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Approved i130 but didn't receive in timely manner , missed priority date . will i have to start over ?

Boston, MA |

was under 21 when my mother who was then a green card holder filed a i130 petition , however we never received the approval notice because the post office would not deliver the mail if mailbox was broken . my mom no longer had legal council so she didn't know she needed to call and check info just assumed it took that long , as an adult i started researching and was able to obtain a copy of the approval letter and was told by uscis to contact the NVC . i received a reply that the documents where destroyed I'm assuming we took too long to response . my mother is now a us citizen , are we able to resubmit s new i130 ? can we have uscis send the original back to the NVC ? please help because my self and 3 of my sisters are in the same situations and have been in this country for over 15 - 20 years .

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Attorney answers 4


Provided that you were under 18 and unmarried when the application was filed, if you still have your mother's original application and you are named on that application, you may be able to keep that priority date. Please contact an experienced Immigration Attorney for assistance. It is a very complicated matter.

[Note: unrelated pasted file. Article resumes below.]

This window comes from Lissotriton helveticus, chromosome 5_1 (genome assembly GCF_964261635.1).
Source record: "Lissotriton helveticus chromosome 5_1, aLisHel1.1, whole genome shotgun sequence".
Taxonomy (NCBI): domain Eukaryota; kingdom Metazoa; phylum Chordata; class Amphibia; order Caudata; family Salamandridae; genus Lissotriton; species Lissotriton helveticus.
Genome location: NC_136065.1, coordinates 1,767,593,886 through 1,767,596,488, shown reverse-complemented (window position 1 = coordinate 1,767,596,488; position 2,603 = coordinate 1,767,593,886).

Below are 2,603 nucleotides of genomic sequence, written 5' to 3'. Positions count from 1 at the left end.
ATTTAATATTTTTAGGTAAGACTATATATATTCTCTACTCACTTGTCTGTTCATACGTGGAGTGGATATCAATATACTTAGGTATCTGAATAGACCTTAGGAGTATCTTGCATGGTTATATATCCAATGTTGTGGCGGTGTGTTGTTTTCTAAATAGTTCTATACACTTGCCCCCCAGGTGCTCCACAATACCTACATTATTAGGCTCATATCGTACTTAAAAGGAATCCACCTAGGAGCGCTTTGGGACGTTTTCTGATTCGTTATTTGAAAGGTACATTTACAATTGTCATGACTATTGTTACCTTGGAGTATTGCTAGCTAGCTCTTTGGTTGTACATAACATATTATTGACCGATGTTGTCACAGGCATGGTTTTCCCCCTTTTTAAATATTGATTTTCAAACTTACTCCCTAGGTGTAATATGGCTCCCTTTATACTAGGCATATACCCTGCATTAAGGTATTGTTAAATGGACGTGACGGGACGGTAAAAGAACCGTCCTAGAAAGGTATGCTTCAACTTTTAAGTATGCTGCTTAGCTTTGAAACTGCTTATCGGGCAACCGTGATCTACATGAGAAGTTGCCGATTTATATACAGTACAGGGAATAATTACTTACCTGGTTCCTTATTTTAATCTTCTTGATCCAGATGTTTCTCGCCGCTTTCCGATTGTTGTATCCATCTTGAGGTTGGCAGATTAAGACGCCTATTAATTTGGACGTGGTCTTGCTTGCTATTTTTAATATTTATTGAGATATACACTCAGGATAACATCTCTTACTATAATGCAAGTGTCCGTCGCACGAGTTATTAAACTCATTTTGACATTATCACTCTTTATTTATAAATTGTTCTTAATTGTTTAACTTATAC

Consult with an attorney to review your documents and history.

Samuel Ouya Maina, Esq. 415.391.6612 Law Offices of S. Ouya Maina, PC 332 Pine Street, Suite 707 San Francisco, CA 94104


I agree with my colleagues.

You should retain an experienced immigration lawyer to review all the facts, advise you, and handle the case. You can find one through

J Charles Ferrari Eng & Nishimura 213.622.2255 The statement above is general in nature and does not constitute legal advice, as not all the facts are known. You should retain an attorney to review all the facts specific to your case in order to receive advise specific to your case. The statement above does not create an attorney/client relationship. Answers on Avvo can only be general ones, as specific answers would require knowledge of all the facts. As such, they may or may not apply to the question.


Unfortuntately you will have to start over with a new I130 petition. The NVC terminates the petition if no action is taken in a timely manner. If you and your siblings are under 31 (as of june 15 2012) entered the US prior to your 16th birthday, resided in the us for 5 years continously since June 15 2007 and are in school or graduated from high school or obtained your GED then you may qualify for Deferred Action For Childhood Arrivals. Contact an experienced immigration attorney to discuss this option. Your mom can also file an I130 petition for you. It will not hurt you to do both.

This advise does not create an attorney-client relationship.